Crime historian conducts dig for DB Cooper artifacts

Crime

Some ransom money from DB Cooper found near Columbia River in 1980

PORTLAND, Ore. (KOIN) — The mysterious case of DB Cooper continues to hold sway in the collective imagination — and also in the work of crime historian Eric Ulis.

On Friday, Ulis began a 2-day dig looking for the skyjacker’s parachutes and a briefcase at Tena Bar along the Columbia River. That’s where in 1980 a boy found $6000 of the $200,000 ransom Cooper got before he jumped out of a plane, never to be seen again.

The dig will cover an area of significant interest that is about 300 square feet. Ulis, who starred in the “History’s Greatest Mysteries” episode “The Final Hunt for DB Cooper,” claims he identified this area the FBI never searched.

The dig will be streamed live on a DB Cooper Facebook page beginning at 10am Saturday.

Ulis said his theory is that Cooper buried the parachutes, an attache case and the money at the same time, but dug smaller holes instead of one much bigger hole. The area that Ulis and 4 volunteers will search is about 20-50 feet away from where the $6000 was found.

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The facts of the case

On November 24, 1971, the night before Thanksgiving, a man described as being in his mid-40s with dark sunglasses and an olive complexion boarded a flight from Portland, Oregon, to Seattle-Tacoma International Airport. He bought his $20 ticket under the name “Dan Cooper,” but an early wire-service report misidentified him as “D.B. Cooper,” and the name stuck.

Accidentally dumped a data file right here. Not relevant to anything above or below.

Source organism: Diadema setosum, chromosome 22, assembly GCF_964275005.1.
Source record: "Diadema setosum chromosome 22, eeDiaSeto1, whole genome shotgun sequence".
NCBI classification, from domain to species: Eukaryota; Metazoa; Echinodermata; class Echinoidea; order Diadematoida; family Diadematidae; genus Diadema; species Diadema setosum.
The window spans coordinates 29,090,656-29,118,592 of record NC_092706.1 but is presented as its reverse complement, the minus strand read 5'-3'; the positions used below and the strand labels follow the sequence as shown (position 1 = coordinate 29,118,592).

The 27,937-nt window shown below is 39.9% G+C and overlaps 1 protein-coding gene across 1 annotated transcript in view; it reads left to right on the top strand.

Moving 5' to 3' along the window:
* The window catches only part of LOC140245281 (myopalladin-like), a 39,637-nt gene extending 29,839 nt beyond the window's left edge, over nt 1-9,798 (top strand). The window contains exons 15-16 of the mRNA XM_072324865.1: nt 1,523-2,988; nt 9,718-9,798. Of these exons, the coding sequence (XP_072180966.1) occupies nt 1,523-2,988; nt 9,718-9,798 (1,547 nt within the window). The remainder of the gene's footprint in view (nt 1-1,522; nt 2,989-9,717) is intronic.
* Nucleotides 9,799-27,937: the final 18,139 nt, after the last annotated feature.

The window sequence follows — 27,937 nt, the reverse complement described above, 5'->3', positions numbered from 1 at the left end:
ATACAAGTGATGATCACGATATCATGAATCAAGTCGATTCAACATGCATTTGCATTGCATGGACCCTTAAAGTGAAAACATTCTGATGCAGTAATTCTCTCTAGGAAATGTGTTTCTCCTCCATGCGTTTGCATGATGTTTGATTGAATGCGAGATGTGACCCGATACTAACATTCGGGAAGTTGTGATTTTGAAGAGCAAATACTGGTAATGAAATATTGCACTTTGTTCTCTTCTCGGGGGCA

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A search for DB Cooper along the Columbia River around 1980 (File)

Sitting in the rear of the plane, he handed a note to a flight attendant after takeoff. “Miss, I have a bomb and would like you to sit by me,” it said.

The man demanded $200,000 in cash plus four parachutes. He received them at Sea-Tac, where he released the 36 passengers and two of the flight attendants. The plane took off again at his direction, heading slowly to Reno, Nevada, at the low height of 10,000 feet. Somewhere, apparently over southwestern Washington, Cooper lowered the aircraft’s rear stairs and jumped.

Despite an extensive search, there was no trace of Cooper until part of the money was recovered 9 years after the skyjacking.

In July 2016, the FBI announced they were no longer investigating the DB Cooper skyjacking case.

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